Legal delivery has become a three-legged stool supported by: legal, business, and technological expertise. Service providers reserve seats at the management table-and equal standing and financial reward-to technologists, business process, and legal experts who collectively contribute to improved legal delivery. They tend to be more client-centric than law firms, and this accounts for why they are steadily migrating up the complexity chain of “legal” tasks once controlled exclusively by law firms. Law firms, in contrast, are “legal centric” and tend to relegate technical and process experts to the “kiddy table.” Their metrics relate more to profitability than client satisfaction.
The Role of The Law Firm in Tomorrow’s Market
The days of law firm hegemony are over. Some of the more prescient ones are taking steps to reposition themselves in the marketplace, either as boutiques, integrators of the supply chain, stripped down firms with various subsidiaries (performing tasks once done by the “mother ship”), or as spin-offs with new business models.
Many firms are taking a “safety in numbers” (a/k/a bigger is better) approach. Dentons, for example, is pursuing a rapacious growth strategy fueled by mergers/acquisitions that is reminiscent of a corporate roll up. But that is simply kicking the structural can down the road.
The future of firms is to focus on highly specialized or bespoke work (e.g. “bet the company”) and leave the rest to providers. An exception: law firms that adopt alternatives to the traditional partnership model and acquire technology and process management expertise necessary to manage the legal supply chain. These are skillsets not currently taught at law school or resident in most law firms.
This presents enormous opportunity for entrepreneurs- including lawyers- to fill the void that will be left by a law firm shakeout. Undoubtedly, the new legal providers- like the successful providers that have already gained traction, will focus on clients and address needs not currently being served.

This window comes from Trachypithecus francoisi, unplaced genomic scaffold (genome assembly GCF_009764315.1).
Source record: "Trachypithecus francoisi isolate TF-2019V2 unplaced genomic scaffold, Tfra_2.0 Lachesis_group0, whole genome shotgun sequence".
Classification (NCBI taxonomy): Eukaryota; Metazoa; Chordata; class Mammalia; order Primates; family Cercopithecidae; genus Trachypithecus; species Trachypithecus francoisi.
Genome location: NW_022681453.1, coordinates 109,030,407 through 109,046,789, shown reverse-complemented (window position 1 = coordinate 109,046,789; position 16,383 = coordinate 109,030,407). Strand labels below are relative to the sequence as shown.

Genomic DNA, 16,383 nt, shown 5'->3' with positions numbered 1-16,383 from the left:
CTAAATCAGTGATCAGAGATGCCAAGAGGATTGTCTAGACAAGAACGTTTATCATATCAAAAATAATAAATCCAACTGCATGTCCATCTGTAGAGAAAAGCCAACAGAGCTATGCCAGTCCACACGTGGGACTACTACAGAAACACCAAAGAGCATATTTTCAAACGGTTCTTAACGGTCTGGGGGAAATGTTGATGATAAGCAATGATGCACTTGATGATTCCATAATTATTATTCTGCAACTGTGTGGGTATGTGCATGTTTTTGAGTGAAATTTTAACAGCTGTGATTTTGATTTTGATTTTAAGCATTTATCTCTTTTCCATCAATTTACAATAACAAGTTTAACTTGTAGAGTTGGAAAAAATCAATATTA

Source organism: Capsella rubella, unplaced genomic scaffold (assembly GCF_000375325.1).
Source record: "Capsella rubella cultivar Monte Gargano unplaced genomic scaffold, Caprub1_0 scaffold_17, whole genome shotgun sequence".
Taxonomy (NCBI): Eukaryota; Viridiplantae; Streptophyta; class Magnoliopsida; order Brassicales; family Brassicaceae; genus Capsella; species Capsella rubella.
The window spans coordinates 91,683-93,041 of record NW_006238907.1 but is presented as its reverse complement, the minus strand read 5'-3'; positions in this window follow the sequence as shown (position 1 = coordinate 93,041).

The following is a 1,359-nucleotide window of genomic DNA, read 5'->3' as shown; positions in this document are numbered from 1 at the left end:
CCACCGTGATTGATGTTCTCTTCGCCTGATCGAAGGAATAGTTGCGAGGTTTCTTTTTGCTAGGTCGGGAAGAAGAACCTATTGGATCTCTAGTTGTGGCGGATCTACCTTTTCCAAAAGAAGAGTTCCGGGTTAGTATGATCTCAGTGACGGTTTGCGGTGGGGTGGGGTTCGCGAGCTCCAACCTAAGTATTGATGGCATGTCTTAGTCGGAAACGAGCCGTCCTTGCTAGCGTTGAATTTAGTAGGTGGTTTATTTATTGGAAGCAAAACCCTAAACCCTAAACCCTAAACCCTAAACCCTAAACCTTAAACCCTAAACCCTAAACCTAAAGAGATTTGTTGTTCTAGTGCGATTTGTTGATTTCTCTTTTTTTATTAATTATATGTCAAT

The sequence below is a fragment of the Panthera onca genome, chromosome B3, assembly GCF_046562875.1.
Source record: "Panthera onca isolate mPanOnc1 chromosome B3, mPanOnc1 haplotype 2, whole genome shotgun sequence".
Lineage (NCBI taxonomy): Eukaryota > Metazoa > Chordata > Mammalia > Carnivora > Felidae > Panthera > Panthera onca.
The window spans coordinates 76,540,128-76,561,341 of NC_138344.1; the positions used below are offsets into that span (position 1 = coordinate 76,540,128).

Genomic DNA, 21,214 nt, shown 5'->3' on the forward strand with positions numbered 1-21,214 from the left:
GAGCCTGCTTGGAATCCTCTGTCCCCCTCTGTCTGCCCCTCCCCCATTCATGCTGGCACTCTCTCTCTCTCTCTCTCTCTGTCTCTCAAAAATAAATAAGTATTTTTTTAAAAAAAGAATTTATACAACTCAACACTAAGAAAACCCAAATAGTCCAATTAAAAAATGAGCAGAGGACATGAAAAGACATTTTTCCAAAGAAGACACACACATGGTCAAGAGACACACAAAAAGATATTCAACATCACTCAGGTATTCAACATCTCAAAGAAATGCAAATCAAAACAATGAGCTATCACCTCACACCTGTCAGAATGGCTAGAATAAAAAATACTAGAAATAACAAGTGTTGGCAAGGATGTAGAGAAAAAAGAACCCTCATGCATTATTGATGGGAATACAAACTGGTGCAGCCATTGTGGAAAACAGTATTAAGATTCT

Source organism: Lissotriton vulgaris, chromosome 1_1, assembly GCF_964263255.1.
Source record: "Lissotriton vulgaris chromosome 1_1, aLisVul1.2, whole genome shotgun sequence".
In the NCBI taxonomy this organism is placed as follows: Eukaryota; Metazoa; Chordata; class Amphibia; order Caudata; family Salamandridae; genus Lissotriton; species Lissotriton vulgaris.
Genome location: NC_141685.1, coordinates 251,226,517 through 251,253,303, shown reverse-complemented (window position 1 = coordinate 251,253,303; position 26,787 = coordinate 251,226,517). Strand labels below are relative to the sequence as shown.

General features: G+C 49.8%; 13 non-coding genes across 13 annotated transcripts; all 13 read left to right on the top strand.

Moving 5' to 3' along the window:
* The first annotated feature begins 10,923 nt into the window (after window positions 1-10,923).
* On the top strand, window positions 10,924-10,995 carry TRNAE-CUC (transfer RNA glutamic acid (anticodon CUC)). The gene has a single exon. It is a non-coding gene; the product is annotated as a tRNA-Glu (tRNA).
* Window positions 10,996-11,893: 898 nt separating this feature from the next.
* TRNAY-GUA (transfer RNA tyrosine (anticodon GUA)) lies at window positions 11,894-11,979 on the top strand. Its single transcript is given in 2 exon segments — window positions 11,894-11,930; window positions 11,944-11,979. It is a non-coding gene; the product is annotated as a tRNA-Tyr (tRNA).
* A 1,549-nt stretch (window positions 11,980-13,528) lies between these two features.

The Retail Market and its Tantalizing Prospects
Clayton Christensen’s theory of disruptive innovation posits that disruption occurs in the lower end of a market, drawing new customers. Upon establishing a foothold, it migrates up-market.
This is precisely what is occurring in the legal vertical. LegalZoom has established itself as the best-known brand in the legal space, even though it is a technology company, not a law firm. It provides easy, fast, and inexpensive access to legal forms that formerly required retaining a lawyer. LegalZoom has more than one million customers -individuals and small businesses. They have transformed certain legal services into self-help products. And they have added a network of independent contractor lawyers who, for a set fee, assist customers requiring “legal” services. LegalZoom’s technology is the conduit between clients and lawyers; it is not a law firm.
Rocket Lawyer, a Google-backed legal technology company, and AVVO, the legal incarnation of Match.com, are two other among a growing number of well-capitalized legal technology companies that are driving innovation in legal service procurement. These companies are bringing new consumers into the marketplace and, thereby, addressing the access to justice crisis. And they are providing a blueprint for legal delivery in the digital age.